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Panpa Bulletin : May 2010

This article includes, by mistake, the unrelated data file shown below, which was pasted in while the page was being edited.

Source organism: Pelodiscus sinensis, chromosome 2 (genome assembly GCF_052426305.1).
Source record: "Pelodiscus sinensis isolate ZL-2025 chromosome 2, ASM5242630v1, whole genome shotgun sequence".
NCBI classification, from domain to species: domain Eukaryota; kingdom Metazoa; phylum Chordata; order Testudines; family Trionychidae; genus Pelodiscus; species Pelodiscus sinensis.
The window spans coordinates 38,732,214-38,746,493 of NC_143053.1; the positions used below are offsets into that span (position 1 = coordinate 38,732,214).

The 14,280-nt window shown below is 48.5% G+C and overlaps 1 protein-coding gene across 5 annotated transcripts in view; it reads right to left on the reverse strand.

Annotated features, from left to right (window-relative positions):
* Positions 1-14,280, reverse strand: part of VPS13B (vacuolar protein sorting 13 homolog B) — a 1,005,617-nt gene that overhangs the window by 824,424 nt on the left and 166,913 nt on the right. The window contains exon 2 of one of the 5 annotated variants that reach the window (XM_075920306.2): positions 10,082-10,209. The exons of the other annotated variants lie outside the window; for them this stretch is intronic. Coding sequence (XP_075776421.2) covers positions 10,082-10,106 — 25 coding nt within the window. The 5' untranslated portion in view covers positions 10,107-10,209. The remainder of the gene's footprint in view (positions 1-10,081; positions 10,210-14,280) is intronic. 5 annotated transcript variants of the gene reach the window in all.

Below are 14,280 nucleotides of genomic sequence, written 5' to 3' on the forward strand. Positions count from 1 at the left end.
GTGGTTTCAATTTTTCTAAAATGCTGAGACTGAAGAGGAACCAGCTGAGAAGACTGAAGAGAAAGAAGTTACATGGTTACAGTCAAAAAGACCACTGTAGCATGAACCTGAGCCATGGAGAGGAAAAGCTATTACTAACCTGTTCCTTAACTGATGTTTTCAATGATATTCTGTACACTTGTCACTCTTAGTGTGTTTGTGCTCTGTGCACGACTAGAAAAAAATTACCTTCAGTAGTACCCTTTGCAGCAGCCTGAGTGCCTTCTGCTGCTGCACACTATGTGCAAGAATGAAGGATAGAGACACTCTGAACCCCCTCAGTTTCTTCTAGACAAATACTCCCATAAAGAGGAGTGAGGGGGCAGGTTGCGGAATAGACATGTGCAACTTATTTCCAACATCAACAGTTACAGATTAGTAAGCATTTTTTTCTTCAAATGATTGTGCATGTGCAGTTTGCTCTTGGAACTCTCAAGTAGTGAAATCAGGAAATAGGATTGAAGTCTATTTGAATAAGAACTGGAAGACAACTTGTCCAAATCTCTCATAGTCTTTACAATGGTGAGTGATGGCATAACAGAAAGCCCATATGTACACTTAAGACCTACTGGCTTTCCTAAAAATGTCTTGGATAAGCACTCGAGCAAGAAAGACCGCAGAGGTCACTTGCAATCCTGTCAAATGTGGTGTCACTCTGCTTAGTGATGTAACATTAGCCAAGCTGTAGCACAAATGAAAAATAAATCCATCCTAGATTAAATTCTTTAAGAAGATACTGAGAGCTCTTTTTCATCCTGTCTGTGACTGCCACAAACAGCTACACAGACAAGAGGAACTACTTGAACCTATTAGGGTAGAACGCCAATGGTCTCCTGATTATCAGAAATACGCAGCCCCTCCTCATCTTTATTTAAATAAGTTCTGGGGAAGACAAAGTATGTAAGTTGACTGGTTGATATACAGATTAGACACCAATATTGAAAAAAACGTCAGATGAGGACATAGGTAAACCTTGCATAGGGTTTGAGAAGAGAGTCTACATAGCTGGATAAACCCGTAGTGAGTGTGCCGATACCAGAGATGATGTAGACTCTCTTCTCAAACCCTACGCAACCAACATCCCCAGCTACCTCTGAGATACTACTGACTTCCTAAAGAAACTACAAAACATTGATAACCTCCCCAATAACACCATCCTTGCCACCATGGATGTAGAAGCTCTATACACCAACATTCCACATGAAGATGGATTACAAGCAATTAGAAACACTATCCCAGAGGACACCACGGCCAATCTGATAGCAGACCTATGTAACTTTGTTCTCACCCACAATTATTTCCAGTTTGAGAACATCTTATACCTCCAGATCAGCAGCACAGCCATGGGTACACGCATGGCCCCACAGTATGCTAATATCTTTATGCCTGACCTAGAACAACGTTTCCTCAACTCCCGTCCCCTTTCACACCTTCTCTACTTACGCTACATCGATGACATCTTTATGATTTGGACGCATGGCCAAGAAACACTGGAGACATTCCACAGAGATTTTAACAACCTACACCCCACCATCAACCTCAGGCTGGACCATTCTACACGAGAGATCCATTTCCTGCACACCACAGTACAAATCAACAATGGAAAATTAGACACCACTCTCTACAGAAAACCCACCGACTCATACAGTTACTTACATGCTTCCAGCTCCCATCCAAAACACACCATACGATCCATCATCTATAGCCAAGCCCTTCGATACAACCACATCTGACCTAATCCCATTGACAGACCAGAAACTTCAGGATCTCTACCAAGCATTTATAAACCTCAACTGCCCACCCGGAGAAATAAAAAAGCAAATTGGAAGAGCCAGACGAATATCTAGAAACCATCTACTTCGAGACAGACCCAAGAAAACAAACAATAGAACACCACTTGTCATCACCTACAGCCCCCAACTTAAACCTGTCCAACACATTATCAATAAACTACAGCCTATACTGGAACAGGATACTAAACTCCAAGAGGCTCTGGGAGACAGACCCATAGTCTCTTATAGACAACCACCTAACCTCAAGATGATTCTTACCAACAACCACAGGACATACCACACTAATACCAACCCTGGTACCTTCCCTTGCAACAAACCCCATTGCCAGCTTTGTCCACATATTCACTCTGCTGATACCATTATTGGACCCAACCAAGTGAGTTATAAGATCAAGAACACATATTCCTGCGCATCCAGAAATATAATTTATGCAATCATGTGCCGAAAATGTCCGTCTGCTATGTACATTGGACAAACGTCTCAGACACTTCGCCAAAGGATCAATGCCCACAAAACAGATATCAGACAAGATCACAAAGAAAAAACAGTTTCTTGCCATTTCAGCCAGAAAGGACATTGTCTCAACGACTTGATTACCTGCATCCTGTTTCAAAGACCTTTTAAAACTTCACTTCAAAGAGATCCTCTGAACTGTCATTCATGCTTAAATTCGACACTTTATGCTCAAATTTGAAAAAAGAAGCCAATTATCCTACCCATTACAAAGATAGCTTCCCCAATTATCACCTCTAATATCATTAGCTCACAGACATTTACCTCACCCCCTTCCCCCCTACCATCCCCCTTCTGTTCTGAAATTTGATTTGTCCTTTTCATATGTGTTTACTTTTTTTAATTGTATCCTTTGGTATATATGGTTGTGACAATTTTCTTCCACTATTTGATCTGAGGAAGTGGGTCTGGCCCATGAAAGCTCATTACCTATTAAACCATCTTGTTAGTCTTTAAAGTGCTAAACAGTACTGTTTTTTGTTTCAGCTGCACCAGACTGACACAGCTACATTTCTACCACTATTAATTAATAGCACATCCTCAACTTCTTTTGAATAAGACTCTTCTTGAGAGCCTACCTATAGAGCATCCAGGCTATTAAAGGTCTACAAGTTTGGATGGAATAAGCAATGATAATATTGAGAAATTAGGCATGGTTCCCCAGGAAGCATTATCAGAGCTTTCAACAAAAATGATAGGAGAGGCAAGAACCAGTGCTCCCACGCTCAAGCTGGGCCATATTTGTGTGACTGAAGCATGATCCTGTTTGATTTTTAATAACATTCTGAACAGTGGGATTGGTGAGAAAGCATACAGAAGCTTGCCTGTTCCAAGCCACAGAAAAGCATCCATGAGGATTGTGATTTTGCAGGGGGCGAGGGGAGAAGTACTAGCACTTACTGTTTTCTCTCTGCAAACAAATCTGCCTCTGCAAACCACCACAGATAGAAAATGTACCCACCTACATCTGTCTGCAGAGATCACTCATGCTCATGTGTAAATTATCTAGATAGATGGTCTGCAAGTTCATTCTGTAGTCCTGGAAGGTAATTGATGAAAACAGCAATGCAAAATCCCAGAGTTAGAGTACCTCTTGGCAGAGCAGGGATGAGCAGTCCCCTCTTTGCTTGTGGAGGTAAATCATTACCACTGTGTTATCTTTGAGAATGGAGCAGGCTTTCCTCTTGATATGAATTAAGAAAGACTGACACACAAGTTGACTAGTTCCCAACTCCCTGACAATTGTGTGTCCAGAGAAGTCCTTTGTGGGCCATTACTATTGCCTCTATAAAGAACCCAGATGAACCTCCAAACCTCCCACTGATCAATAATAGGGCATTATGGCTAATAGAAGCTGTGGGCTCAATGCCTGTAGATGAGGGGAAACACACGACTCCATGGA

www.panpa.org.au The PANPA Bulletin | MAY, 2010 | 19 Why are we so averse to being diverse? NEWSPAPERS are increasingly looking at diversification. Good. But the important question is why has it taken a hundred years to get there? I'm not offering a lecture in "told- you-so!" or "hind-sight" strategy. But for the record, I've been arguing this point for 20 years. Now that structural change is af- fecting us as much as the economic cycle, it is well past the time to "find a new newspaper business model". This is no longer the motto-du-jour. It's time to find a whole new busi- ness; one that protects and nurtures. Rather than being the only asset, diversification is the route forward. And newspapers have plenty going for them in this. As the traditional newspaper prod- uct fragments, we are going to see the classified and other advertising verti- cals migrating into specific branded digital services. Newspapers were slow to realise this trend, but are now, encouragingly, recovering their posi- tion. So well-strategised newspaper companies should look forward to retention of the profits derived from their previous classified activities. So what are the options and where are the best examples? In Norway, my favourite news- paper company, Schibsted, is also aggressively expanding its activities. Originally a family trust, the com- pany was encouraged onto the stock market by their recently retired CEO, Kjell Aamott, with the provi- sion that the family retains a golden share which guarantees editorial integrity and excellence. The result is an extraordinary, diversified media group, with newspapers at its heart, and interests in a range of classified services, magazines, TV, and soft- ware services. Norway is the most successful newspaper market in the world, and Schibsted is by far its most dominant player. Fifty per cent of its profits come from digital activities. The Daily Mail Group in London, perhaps the most successful newspa- per publisher in Europe, today has only half its revenues from newspa- pers. It also has interests in financial services products, radio interests in Australia, and is one of the world's biggest event organisation compa- nies, with 300 major events in 30 countries. I've argued for a long time that newspapers should be moving into below-the-line [BTL] marketing. There is a strong fit with the core business, and has grown from 30 to 70 per cent of total communications expenditure in the last 20 years and in real terms is growing far faster than the internet. And guess who is benefiting? Our industry's master wizard, Rupert Murdoch. The BTL division is small, accounting for only 3 per cent of revenues, but it accounts for 9 per cent profits, over 30 per cent margin. As well as below-the-line op- portunities, other obvious areas for development are: locational and contextual marketing, exploiting newspapers' traditional local base, market research, and off the page retailing. The Guardian in the UK and the Irish Times offer one possible solution. As I wrote recently, the Scott Trust exists to guarantee the future exist- ence of The Guardian, and the Irish Times is similarly funded. The Guardian Media Group has expanded dramatically into radio, magazines, digital activities and data services, though it has recently sold its regional newspapers, which were under-performing, and reviewed the future of its loss-making Sunday newspaper. The idea that newspaper compa- nies could be owned by larger cor- porations, dedicated to distributing profits to supporting quality news is a very attractive option to me. But it requires two realisations. First, trusts can be dedicated to encouraging quality news and journalism; greedy shareholders cannot. Secondly, this process does not necessarily guaran- tee effectiveness and efficiency. The Guardian and Irish Times, are both truly world class newspapers. But in the case of The Guardian, it employs an implausible number of journalists for its size, and a few years ago the Irish Times was brought to its knees because an editor was given carte blanche to recruit with whatever resources he required. It took a brilliant managing director, Maeve Donovan, to bring it back to commercial reality. But the best solution is for newspaper owners to realise that news is a cher- ished necessity that can be converted into an alternative capital generator. The greener you think, the more your fi gures will be in the black. CMYK+GREEN. A formula that pays off for everybody Less paper waste, less ink, less alcohol, less energy, and less emissions all add up to greater economy. With CMYK+GREEN you achieve enormous cost savings in your pressroom and protect the environment at the same time. This formula is based on comprehensive technologies, processes, and innovations that we bundle under EcoLogic -- for green results that keep your figures in the black. WE ARE PRINT.® www.manroland.com Diversification ... Media mogul Kerry Stokes plans to merge the media company Seven Network with the mining equipment company WesTrac Chisholm Jim Chisholm is an independent media consultant, based in France. He can be contacted at firstname.lastname@example.org